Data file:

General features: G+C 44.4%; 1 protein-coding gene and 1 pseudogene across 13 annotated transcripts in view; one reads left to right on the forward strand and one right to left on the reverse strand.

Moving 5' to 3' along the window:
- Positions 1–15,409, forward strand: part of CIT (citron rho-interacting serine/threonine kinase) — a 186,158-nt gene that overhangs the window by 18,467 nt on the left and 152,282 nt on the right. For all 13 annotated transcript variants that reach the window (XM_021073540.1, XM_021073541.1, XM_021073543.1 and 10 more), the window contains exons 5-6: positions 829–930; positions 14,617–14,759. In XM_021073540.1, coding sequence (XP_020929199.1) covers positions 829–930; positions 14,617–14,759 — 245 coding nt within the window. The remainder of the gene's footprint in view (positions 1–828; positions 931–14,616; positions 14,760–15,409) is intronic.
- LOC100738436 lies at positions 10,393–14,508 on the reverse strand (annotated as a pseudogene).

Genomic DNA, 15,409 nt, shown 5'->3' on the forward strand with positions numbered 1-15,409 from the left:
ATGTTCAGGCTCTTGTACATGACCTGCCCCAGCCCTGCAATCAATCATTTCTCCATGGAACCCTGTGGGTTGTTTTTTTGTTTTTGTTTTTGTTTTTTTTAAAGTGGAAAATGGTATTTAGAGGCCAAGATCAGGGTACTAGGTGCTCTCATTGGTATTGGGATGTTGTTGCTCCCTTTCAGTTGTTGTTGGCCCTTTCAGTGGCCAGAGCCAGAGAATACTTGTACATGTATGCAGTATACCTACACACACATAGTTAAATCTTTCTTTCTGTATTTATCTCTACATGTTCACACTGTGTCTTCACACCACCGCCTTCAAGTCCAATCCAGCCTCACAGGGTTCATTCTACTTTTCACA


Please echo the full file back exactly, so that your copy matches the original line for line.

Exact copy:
General features: G+C 44.4%; 1 protein-coding gene and 1 pseudogene across 13 annotated transcripts in view; one reads left to right on the forward strand and one right to left on the reverse strand.

Moving 5' to 3' along the window:
- Positions 1–15,409, forward strand: part of CIT (citron rho-interacting serine/threonine kinase) — a 186,158-nt gene that overhangs the window by 18,467 nt on the left and 152,282 nt on the right. For all 13 annotated transcript variants that reach the window (XM_021073540.1, XM_021073541.1, XM_021073543.1 and 10 more), the window contains exons 5-6: positions 829–930; positions 14,617–14,759. In XM_021073540.1, coding sequence (XP_020929199.1) covers positions 829–930; positions 14,617–14,759 — 245 coding nt within the window. The remainder of the gene's footprint in view (positions 1–828; positions 931–14,616; positions 14,760–15,409) is intronic.
- LOC100738436 lies at positions 10,393–14,508 on the reverse strand (annotated as a pseudogene).

Genomic DNA, 15,409 nt, shown 5'->3' on the forward strand with positions numbered 1-15,409 from the left:
ATGTTCAGGCTCTTGTACATGACCTGCCCCAGCCCTGCAATCAATCATTTCTCCATGGAACCCTGTGGGTTGTTTTTTTGTTTTTGTTTTTGTTTTTTTTAAAGTGGAAAATGGTATTTAGAGGCCAAGATCAGGGTACTAGGTGCTCTCATTGGTATTGGGATGTTGTTGCTCCCTTTCAGTTGTTGTTGGCCCTTTCAGTGGCCAGAGCCAGAGAATACTTGTACATGTATGCAGTATACCTACACACACATAGTTAAATCTTTCTTTCTGTATTTATCTCTACATGTTCACACTGTGTCTTCACACCACCGCCTTCAAGTCCAATCCAGCCTCACAGGGTTCATTCTACTTTTCACA